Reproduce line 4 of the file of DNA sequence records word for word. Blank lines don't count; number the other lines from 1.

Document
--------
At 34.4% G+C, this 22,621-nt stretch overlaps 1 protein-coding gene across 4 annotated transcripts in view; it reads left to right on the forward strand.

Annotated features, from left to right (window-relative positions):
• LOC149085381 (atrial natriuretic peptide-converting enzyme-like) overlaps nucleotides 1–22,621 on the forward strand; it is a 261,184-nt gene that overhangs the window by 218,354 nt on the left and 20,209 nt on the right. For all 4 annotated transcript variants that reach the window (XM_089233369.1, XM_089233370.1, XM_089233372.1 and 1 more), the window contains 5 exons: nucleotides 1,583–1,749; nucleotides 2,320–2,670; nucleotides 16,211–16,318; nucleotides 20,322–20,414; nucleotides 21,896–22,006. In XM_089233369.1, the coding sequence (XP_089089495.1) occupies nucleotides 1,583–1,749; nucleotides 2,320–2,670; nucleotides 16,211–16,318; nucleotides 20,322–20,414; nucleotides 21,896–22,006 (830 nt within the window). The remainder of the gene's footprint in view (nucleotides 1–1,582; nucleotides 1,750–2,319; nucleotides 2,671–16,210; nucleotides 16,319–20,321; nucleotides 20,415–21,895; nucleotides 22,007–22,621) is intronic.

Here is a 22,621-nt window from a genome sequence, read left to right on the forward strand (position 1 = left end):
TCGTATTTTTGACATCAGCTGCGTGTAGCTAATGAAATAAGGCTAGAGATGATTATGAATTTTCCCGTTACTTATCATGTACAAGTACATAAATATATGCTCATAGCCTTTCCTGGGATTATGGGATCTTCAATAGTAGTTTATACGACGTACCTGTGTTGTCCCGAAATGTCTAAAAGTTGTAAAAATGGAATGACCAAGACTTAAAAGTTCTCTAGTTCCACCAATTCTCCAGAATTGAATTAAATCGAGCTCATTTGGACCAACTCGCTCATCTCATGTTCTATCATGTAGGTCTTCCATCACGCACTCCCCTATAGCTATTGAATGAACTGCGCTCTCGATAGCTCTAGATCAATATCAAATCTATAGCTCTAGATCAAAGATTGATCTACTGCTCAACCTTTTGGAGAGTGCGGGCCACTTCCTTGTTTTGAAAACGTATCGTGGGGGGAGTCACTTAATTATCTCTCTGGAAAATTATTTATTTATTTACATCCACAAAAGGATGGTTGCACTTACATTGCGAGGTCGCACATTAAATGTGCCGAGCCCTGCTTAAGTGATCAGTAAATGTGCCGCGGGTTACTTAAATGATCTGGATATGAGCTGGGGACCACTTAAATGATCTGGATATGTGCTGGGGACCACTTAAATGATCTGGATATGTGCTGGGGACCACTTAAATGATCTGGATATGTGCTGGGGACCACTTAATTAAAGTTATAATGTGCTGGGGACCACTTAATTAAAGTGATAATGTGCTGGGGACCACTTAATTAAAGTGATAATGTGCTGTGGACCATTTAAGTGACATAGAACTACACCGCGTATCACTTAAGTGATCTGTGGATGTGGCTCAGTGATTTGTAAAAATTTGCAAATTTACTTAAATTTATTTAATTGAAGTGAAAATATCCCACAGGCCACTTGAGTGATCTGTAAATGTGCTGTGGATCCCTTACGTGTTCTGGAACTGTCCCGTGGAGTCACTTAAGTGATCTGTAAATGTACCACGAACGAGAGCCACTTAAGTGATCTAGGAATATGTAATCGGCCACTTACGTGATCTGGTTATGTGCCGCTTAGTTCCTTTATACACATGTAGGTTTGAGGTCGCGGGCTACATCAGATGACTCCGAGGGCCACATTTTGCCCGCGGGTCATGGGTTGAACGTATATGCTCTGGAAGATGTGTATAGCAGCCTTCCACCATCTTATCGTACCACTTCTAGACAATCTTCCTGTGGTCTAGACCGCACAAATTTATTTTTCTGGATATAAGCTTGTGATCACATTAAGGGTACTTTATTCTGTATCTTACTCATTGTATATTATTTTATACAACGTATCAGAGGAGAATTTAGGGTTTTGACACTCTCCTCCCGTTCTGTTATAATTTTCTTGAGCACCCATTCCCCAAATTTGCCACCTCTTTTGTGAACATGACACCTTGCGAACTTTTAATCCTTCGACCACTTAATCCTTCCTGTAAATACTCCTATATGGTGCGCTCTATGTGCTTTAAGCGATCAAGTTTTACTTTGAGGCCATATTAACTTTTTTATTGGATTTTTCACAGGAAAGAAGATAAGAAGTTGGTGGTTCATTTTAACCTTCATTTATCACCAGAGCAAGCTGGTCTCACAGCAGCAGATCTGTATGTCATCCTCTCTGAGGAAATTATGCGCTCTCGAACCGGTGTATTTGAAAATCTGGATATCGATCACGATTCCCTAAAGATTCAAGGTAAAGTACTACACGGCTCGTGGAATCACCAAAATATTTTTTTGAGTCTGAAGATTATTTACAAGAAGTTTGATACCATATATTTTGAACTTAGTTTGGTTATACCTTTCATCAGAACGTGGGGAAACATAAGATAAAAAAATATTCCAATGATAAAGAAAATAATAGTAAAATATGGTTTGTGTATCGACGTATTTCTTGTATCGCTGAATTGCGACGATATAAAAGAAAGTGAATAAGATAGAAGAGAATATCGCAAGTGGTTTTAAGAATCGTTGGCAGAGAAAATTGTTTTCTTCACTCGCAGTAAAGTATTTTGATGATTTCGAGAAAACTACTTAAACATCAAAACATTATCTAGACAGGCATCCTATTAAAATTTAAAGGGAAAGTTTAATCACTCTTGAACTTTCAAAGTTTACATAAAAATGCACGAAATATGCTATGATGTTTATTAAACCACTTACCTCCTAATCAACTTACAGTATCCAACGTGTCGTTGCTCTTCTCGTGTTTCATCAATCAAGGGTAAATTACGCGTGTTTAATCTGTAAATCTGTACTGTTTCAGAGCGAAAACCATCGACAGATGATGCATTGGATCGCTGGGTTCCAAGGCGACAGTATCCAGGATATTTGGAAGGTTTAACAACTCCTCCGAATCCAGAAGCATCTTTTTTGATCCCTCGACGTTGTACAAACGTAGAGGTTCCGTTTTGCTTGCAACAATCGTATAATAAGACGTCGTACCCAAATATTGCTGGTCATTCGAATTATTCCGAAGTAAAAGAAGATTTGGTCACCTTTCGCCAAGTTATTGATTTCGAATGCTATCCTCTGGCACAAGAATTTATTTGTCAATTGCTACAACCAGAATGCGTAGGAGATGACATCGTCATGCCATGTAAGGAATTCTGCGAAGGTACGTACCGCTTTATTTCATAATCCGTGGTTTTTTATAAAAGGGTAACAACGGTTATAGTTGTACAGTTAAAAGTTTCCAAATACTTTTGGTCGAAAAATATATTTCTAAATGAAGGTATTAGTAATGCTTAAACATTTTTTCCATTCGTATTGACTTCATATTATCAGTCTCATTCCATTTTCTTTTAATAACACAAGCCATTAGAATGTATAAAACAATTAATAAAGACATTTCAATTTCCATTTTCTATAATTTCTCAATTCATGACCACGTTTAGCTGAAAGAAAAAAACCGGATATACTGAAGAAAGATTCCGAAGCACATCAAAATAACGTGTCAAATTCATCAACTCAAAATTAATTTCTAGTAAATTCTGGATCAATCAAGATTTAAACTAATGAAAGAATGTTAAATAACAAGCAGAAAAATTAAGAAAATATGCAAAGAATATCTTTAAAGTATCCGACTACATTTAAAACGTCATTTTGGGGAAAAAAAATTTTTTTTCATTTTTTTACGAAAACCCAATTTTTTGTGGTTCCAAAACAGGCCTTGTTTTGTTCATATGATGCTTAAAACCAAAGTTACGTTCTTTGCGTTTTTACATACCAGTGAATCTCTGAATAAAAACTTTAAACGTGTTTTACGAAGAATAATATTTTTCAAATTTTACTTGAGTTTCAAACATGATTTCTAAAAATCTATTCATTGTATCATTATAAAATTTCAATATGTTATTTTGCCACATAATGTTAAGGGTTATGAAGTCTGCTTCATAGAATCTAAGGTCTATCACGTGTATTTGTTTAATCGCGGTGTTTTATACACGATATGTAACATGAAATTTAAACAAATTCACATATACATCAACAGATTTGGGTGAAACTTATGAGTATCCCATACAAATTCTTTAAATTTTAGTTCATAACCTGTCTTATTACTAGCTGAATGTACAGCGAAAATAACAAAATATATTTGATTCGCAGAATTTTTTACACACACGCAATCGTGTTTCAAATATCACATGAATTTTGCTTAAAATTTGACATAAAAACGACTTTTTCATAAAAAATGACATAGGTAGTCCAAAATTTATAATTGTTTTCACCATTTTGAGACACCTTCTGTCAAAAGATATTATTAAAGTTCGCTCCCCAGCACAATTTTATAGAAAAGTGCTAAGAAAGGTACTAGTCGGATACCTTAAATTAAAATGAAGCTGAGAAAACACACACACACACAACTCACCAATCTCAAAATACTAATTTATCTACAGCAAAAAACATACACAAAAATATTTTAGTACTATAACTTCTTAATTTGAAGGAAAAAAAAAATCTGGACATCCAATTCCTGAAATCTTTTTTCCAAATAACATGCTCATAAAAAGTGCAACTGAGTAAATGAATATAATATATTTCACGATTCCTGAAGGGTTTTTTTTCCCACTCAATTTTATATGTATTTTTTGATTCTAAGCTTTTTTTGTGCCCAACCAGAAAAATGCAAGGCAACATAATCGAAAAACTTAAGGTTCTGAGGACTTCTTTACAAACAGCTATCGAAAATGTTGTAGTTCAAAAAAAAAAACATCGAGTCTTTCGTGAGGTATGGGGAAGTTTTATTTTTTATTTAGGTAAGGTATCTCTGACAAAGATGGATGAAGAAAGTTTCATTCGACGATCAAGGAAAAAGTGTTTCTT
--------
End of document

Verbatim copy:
Here is a 22,621-nt window from a genome sequence, read left to right on the forward strand (position 1 = left end):